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Audette v. Town of Plymouth, MA

United States Court of Appeals, First Circuit

May 26, 2017

MICHELLE AUDETTE, Plaintiff, Appellant,
v.
TOWN OF PLYMOUTH, MA; PLYMOUTH POLICE DEPARTMENT; CHIEF MICHAEL E. BOTIERI, in his official and individual capacity; CAPTAIN JOHN ROGERS, in his official and individual capacity; ROBERTA KETY, in her official and individual capacity, Defendants, Appellees.

         APPEAL FROM THE UNITED STATES DISTRICT COURT FOR THE DISTRICT OF MASSACHUSETTS [Hon. William G. Young, U.S. District Judge]

          Timothy M. Burke, with whom Jared S. Burke and Law Offices of Timothy M. Burke, were on brief for appellant.

          Evan C. Ouellette, with whom Leonard H. Kesten, Deidre Brennan Regan, and Brody, Hardoon, Perkins & Kesten, LLP, were on brief for appellee.

          Before Torruella, Lipez, and Barron, Circuit Judges.

          LIPEZ, Circuit Judge.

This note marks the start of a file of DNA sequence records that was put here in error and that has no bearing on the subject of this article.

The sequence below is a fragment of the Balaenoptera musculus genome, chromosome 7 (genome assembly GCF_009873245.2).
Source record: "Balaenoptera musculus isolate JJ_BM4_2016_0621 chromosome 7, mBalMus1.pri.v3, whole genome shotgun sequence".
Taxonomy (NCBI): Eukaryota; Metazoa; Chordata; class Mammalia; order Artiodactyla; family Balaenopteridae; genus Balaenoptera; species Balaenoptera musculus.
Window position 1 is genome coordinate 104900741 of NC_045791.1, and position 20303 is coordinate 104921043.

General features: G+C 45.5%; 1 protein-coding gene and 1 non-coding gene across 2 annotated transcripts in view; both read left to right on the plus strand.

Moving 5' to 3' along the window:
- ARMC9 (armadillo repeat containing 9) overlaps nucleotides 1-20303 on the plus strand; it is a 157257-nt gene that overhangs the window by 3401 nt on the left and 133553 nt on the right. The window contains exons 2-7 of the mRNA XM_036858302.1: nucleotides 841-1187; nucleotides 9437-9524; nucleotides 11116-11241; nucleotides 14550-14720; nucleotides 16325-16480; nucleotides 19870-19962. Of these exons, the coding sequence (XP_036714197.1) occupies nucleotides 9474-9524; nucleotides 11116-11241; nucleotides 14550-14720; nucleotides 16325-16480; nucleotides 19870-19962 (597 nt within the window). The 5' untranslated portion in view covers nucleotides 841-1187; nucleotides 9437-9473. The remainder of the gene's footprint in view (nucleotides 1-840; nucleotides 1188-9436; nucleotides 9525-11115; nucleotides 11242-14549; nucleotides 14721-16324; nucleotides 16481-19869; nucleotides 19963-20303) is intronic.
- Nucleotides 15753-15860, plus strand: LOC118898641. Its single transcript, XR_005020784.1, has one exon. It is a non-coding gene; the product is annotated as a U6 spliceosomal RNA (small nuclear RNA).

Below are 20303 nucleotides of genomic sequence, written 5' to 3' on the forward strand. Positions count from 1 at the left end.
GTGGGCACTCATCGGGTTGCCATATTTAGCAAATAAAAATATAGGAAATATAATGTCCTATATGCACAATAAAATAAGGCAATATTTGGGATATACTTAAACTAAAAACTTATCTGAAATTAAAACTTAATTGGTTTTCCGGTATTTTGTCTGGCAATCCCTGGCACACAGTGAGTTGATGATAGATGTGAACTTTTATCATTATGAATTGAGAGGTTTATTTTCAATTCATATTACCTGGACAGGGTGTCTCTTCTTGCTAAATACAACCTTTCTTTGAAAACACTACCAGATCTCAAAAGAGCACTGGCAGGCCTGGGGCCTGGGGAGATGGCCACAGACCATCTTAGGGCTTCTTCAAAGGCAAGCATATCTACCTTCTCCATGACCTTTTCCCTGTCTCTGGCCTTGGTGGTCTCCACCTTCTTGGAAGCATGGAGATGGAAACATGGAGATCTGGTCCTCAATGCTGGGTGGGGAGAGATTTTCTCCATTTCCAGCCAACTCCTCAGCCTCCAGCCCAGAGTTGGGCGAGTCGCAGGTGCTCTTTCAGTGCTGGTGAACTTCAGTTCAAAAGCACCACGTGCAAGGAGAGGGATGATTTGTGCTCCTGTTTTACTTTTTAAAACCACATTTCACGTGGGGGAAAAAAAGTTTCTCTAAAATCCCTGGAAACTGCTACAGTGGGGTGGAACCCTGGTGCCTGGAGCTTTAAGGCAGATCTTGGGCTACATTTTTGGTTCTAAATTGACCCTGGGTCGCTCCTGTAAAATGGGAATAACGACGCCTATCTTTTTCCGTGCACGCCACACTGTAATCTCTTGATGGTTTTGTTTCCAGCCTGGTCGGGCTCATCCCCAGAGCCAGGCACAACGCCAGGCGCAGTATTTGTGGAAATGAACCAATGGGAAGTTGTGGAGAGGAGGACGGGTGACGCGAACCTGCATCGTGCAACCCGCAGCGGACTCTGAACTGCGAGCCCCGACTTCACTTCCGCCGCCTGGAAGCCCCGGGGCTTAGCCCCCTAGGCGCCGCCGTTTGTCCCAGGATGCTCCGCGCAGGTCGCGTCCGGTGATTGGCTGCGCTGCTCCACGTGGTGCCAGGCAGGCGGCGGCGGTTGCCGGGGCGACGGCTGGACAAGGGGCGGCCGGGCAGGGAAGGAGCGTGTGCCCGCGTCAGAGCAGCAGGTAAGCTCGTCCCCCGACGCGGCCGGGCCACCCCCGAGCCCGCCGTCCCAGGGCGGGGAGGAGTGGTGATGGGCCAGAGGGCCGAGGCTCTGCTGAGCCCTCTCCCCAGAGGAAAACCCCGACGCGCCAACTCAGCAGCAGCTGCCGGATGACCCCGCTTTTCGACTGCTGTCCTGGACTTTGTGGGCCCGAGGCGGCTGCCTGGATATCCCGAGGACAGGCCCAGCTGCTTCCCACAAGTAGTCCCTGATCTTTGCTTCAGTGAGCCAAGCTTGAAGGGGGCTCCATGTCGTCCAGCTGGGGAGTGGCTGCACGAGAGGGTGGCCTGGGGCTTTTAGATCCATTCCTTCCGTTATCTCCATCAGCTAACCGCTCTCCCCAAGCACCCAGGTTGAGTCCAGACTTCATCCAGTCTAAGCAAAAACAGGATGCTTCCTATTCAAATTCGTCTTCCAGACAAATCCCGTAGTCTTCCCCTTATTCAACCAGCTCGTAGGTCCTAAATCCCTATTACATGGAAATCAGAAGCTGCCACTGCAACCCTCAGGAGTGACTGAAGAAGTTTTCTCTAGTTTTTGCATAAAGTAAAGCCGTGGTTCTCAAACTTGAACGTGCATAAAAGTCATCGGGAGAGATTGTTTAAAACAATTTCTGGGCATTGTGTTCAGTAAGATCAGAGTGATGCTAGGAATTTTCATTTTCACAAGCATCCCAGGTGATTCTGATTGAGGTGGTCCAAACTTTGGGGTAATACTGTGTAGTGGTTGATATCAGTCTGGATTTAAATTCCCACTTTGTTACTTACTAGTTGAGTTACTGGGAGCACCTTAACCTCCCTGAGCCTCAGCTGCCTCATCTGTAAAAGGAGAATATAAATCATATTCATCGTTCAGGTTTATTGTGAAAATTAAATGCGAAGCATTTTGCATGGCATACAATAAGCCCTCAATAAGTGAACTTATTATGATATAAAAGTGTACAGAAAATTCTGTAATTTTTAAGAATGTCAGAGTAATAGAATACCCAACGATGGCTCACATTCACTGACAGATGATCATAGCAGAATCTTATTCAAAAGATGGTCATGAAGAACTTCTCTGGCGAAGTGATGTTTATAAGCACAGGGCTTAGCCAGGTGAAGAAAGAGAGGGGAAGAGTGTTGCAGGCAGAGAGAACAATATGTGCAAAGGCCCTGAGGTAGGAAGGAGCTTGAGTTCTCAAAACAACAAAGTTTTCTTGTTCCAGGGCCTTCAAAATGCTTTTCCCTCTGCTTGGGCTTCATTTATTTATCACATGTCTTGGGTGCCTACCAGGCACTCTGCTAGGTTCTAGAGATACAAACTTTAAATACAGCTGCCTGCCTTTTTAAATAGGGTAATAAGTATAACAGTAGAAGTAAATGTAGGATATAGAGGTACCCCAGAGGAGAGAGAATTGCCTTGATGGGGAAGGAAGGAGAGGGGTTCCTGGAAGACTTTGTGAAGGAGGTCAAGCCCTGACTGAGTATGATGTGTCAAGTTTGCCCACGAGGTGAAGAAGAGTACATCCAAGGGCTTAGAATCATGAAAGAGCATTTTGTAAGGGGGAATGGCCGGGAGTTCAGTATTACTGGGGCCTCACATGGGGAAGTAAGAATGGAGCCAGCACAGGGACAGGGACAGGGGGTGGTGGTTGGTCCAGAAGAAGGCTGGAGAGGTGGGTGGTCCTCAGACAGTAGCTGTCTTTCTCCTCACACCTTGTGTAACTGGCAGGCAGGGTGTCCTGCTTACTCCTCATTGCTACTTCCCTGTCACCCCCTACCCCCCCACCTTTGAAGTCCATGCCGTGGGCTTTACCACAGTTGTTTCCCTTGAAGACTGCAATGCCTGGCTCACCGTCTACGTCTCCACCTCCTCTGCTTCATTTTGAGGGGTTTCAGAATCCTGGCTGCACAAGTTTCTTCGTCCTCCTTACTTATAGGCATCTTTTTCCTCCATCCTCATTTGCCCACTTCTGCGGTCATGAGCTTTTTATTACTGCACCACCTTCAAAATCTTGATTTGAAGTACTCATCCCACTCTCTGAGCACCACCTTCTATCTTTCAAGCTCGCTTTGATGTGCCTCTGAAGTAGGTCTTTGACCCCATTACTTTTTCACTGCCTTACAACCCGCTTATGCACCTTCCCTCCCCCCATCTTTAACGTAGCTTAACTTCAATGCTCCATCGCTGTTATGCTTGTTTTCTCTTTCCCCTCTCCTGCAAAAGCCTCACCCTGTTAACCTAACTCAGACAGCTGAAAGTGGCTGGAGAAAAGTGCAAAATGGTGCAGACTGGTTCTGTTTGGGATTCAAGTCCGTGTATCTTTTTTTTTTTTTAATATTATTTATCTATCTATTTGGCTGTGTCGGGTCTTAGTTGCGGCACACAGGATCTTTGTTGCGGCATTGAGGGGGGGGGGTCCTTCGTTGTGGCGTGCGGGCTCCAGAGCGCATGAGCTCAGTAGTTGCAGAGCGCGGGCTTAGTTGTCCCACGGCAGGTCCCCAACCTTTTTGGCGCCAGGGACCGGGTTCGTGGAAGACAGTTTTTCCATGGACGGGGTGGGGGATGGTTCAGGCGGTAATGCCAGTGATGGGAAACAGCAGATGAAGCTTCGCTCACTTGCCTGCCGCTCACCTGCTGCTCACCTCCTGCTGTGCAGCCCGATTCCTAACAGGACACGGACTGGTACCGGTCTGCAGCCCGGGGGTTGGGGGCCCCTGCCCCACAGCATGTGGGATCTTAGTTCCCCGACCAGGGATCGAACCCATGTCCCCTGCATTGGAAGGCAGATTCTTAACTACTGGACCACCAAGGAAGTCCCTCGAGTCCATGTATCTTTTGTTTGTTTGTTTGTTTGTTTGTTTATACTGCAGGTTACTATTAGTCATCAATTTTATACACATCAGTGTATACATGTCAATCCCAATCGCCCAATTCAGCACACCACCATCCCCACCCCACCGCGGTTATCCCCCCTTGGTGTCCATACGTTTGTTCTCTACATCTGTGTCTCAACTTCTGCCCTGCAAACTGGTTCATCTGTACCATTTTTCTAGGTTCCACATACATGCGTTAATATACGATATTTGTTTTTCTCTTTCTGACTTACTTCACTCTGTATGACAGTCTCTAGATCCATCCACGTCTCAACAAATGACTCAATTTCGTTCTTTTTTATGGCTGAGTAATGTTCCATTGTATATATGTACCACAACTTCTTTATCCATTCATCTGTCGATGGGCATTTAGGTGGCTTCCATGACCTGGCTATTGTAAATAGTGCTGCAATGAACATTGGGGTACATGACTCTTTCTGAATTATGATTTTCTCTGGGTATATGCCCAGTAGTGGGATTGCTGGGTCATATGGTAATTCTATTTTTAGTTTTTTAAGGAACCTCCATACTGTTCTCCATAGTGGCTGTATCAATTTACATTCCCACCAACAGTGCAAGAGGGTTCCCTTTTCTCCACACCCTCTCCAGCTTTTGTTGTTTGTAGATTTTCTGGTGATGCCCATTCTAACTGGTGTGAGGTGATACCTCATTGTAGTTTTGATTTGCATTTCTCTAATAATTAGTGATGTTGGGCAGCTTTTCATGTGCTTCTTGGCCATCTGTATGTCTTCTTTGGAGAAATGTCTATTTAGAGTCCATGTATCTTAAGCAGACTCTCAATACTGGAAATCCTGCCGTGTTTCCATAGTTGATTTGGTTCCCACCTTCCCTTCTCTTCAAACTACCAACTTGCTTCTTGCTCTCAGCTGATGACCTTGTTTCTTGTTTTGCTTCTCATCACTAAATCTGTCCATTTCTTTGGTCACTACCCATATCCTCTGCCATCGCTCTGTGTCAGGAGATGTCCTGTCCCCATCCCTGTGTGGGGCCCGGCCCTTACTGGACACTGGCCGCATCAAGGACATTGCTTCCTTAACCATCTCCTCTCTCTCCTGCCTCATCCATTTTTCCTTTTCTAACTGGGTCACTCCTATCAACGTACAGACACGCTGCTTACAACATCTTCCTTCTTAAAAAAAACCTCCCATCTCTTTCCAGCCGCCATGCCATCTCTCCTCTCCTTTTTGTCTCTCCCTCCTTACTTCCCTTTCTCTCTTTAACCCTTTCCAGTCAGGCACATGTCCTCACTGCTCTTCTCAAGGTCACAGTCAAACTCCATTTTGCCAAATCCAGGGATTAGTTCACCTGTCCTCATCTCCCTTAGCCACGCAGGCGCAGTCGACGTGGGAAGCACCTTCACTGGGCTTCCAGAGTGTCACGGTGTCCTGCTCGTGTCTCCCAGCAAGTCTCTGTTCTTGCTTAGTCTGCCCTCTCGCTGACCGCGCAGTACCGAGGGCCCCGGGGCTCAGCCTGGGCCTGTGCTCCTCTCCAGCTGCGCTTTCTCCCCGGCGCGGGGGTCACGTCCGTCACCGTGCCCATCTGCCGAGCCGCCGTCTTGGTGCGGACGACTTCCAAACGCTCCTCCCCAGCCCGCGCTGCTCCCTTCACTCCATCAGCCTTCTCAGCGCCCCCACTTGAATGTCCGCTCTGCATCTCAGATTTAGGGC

Appellant Michelle Audette, a police patrol officer[1] in Plymouth, Massachusetts, appeals from the entry of summary judgment for the Town of Plymouth ("Town"), the Plymouth Police Department ("Department"), and a number of the Town's and the Department's employees. Audette claims that she suffered discrimination in violation of the Americans with Disabilities Act ("ADA"), 42 U.S.C. §§ 12101-12213, and its Massachusetts state-law corollary, Massachusetts General Laws chapter 151B § 4, when the defendants failed to accommodate her request for transfer to another position in the Department after she sustained an on-the-job injury. Audette further alleges that she suffered illegal retaliation when she attempted to assert her rights under the ADA and that she suffered discrimination on the basis of her gender in violation of Massachusetts law. We affirm the district court's rejection of these claims.

         I.

         The following facts are undisputed, except as noted.

         A. Audette's Ankle Injuries

         Audette began her career as a patrol officer for the Plymouth Police Department in 1986. While working on October 4, 2010, she sustained the first of two on-the-job injuries to her right ankle. These injuries led to visits to many doctors, two surgeries, and rounds of physical therapy. To this day, she has yet to fully recover.